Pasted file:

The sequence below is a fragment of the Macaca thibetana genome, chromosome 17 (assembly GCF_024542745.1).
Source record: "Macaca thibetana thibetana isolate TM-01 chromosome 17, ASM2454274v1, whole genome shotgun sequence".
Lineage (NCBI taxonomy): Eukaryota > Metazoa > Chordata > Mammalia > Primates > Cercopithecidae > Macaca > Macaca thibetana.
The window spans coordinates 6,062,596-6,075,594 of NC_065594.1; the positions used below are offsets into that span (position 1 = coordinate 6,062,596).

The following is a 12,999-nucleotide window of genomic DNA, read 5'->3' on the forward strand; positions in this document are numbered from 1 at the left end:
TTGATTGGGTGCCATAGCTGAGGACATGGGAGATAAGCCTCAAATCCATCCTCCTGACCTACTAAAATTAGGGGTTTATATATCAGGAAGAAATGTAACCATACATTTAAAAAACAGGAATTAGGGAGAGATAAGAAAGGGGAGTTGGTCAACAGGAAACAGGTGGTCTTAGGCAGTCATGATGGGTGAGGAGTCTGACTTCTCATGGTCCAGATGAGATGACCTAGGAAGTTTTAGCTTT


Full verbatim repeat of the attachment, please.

The sequence below is a fragment of the Macaca thibetana genome, chromosome 17 (assembly GCF_024542745.1).
Source record: "Macaca thibetana thibetana isolate TM-01 chromosome 17, ASM2454274v1, whole genome shotgun sequence".
Lineage (NCBI taxonomy): Eukaryota > Metazoa > Chordata > Mammalia > Primates > Cercopithecidae > Macaca > Macaca thibetana.
The window spans coordinates 6,062,596-6,075,594 of NC_065594.1; the positions used below are offsets into that span (position 1 = coordinate 6,062,596).

The following is a 12,999-nucleotide window of genomic DNA, read 5'->3' on the forward strand; positions in this document are numbered from 1 at the left end:
TTGATTGGGTGCCATAGCTGAGGACATGGGAGATAAGCCTCAAATCCATCCTCCTGACCTACTAAAATTAGGGGTTTATATATCAGGAAGAAATGTAACCATACATTTAAAAAACAGGAATTAGGGAGAGATAAGAAAGGGGAGTTGGTCAACAGGAAACAGGTGGTCTTAGGCAGTCATGATGGGTGAGGAGTCTGACTTCTCATGGTCCAGATGAGATGACCTAGGAAGTTTTAGCTTT